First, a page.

Professio by Matt Henson (which specializes in ornamental, flat plaster and decorative finish restoration on historic buildings) worked with Woodpartners of Houston to repair water damage to the Texas and Pacific Train Station in Fort Worth, Texas. The companies put their expertise into erasing the damage done by a leaky water pipe and recreating the “damage” of eighty years of exposure to the Texas wind and weather.

The train station was built in 1930 by a Dallas construction firm and is a good example of the Art Deco style of architecture. The main lobby was built on a grand scale (it’s got a 36-foot tall ceiling) to be a welcome and inspiring sight for travelers heading across the country.

Travel by rail has waned over the years but the building is still in use-and still in use as a working train station. It was during a period when some rooms above the train station proper were being renovated that a leak developed in some water pipes. Eventually there was damage to the grand space below.

That was when the building’s owners called upon Matt Henson. He and his company, Professio by Matt Henson, had worked in the train station a decade earlier when the building was renovated in the late-1990s. Henson and his people knew the building’s owners and, more specifically, knew the building well enough to undertake the restoration of the old jewel.

The company knew the place well enough to be awarded a CSI Award for excellence in Craftsmanship in 2002 for the renovation of the plaster in the T&P lobby back then. Professio also received awards from Historic Fort Worth Inc. in 1999 and Texas Architects magazine in 2001 for the same project.

Pipe Down

Now that a bad pipe called them back into the Fort Worth train station, Henson’s company had their work cut out for them. There were three different venues comprising 6,380 square feet total in two rooms for the plaster repairs needed to correct the water damage; on the walls, ceilings and tiles. Portions of the ceilings, with their “zigzag-moderne” relief, were cracked and effloresced. All of the loose paint and plaster was removed to reveal sound original substrate that could be worked with. The chalking plaster was removed, cleaned and reconsolidated with a mixture of alkaloid resins. The project was completed using USG molding plaster and USG finishing plaster.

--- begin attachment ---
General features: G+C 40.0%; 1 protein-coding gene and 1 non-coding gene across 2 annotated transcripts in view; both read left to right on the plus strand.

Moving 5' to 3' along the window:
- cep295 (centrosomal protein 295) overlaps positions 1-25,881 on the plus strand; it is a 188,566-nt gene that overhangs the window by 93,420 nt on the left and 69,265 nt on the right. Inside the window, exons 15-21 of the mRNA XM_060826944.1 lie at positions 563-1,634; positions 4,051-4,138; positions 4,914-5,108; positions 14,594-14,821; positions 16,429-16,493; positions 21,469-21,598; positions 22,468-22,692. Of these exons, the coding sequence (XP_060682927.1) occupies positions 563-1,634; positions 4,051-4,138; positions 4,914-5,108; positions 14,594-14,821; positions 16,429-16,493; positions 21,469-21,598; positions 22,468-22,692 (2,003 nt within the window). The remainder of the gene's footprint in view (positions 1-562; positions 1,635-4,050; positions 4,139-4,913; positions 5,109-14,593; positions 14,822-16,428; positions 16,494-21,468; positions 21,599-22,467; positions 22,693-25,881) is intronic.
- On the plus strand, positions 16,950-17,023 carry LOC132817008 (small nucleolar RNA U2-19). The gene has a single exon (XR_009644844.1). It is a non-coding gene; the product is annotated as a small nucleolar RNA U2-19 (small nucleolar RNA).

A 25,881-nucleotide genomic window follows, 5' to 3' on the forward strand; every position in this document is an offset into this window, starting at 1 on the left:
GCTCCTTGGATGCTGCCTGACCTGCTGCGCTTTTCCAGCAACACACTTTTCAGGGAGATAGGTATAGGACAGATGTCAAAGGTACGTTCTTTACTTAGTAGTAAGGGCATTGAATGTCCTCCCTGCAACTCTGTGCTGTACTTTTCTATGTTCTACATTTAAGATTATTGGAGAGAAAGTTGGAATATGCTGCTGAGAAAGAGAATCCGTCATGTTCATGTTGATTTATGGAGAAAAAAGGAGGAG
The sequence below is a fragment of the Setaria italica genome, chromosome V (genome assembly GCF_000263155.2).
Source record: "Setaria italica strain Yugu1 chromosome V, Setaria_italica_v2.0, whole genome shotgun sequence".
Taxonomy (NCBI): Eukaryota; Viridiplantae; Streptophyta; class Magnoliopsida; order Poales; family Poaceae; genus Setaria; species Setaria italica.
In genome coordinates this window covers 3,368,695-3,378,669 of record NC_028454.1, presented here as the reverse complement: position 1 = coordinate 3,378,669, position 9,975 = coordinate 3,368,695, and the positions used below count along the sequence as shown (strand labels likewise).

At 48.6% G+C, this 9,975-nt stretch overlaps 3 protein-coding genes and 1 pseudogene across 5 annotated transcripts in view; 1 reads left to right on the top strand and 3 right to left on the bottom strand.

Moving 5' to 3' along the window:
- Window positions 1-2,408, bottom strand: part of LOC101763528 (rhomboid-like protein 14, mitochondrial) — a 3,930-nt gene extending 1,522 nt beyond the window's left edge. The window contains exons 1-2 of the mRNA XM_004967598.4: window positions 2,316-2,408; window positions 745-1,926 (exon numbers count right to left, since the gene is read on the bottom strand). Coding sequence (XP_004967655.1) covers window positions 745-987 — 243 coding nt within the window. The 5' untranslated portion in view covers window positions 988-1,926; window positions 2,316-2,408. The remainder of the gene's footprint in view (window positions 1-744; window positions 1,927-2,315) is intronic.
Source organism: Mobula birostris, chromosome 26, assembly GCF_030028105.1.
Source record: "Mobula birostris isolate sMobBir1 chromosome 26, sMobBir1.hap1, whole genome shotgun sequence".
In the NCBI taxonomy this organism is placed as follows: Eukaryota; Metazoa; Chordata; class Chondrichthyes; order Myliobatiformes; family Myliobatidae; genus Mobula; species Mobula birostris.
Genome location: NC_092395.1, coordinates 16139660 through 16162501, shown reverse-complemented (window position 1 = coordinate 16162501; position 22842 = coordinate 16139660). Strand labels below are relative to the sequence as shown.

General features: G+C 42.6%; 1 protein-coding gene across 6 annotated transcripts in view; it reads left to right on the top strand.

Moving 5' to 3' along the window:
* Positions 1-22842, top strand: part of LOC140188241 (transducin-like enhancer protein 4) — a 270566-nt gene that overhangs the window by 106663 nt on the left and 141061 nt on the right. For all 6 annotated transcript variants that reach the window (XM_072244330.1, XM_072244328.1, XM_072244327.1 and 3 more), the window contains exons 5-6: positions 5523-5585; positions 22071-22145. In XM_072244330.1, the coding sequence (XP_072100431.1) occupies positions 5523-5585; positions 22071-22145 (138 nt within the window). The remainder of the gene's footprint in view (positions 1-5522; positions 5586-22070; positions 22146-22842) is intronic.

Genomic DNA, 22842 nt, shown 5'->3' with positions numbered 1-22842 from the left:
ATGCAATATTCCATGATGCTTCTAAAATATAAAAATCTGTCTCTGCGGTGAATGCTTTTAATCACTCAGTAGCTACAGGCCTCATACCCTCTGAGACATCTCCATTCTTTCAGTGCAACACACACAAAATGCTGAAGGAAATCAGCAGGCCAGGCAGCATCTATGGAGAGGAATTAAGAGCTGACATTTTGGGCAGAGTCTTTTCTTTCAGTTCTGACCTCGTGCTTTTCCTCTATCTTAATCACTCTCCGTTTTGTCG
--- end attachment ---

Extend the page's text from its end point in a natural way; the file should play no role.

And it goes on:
Care was taken to preserve as much of the original finish as possible but parts of it had to be removed to reveal usable substrate in the areas near the damage to the ceiling. The areas that were cut away were consolidated, but in some places the crews had to recreate elements that were lost entirely.

“The challenge was to do minimal damage and not remove materials where we could help it. Our quest was to fix things in place where possible and pull out and replace where we couldn’t,” Henson says. “If something was damaged we would add consolidated glue to the broken or dissolved surfaces.”

He says they also had to keep a scrupulous record of what they had done and where. For historical purposes, he says special markings were put on the building’s plans to show where they had done work and what was done. Eventually, someone is going to do some kind of work at the train station again and when they do, they’ll have a record.

Cast Molds

Part of the building’s sugar cane tiles had been lost and construction crews used remaining good tiles to cast molds to make new ones as replacements. Some of the work they did on the site was done to prevent future work at the site.

“We had to order a lot of masonite to protect the marble floor,” he says.

Paint was its own problem in the restoration. Once all of the substrates were consolidated and the right moisture and pH levels were reached, the project moved on to the paint process. Sherwin Williams provided custom-mixed, hand-matched paints for the train station. One might think that colors haven’t changed much in 80 years, red is still red, but paint is a much different product today than it was then and time and weather took their own toll on the existing color scheme. Portions of the ceilings and walls had aged at different rates and there were subtle differences in the colors that had to be dealt with on the spot.
The walls had a delicate color shift in the paint and that was most evident in the sheen. Eggshell, flat and satin sheens used today are more tightly controlled than they used to be and the paint crews were forced to experiment with different sheens to get the uniformity they needed.

Henson says the most challenging matches were the glazed portions of the ceiling. Aluminum areas for the ceiling were bright and shiny, leading Henson and company to use an oil-based aluminum powder paint to match existing colors and textures. A dark blue latex glaze was then brushed on and wiped from all of the high-relief areas. The paint crews matched the gold colors by mixing acrylic and mica paints with a latex glaze that was lightly wiped from the higher elements.

Even the newly-cast sugar cane tiles were painted with a soft brown glaze and wiped to match. The last step in the process was applying accent colors on the ceiling.

People may not flock to the T&P Train Station to travel by rail today but residents and those passing through will certainly appreciate a solid and restored historic building.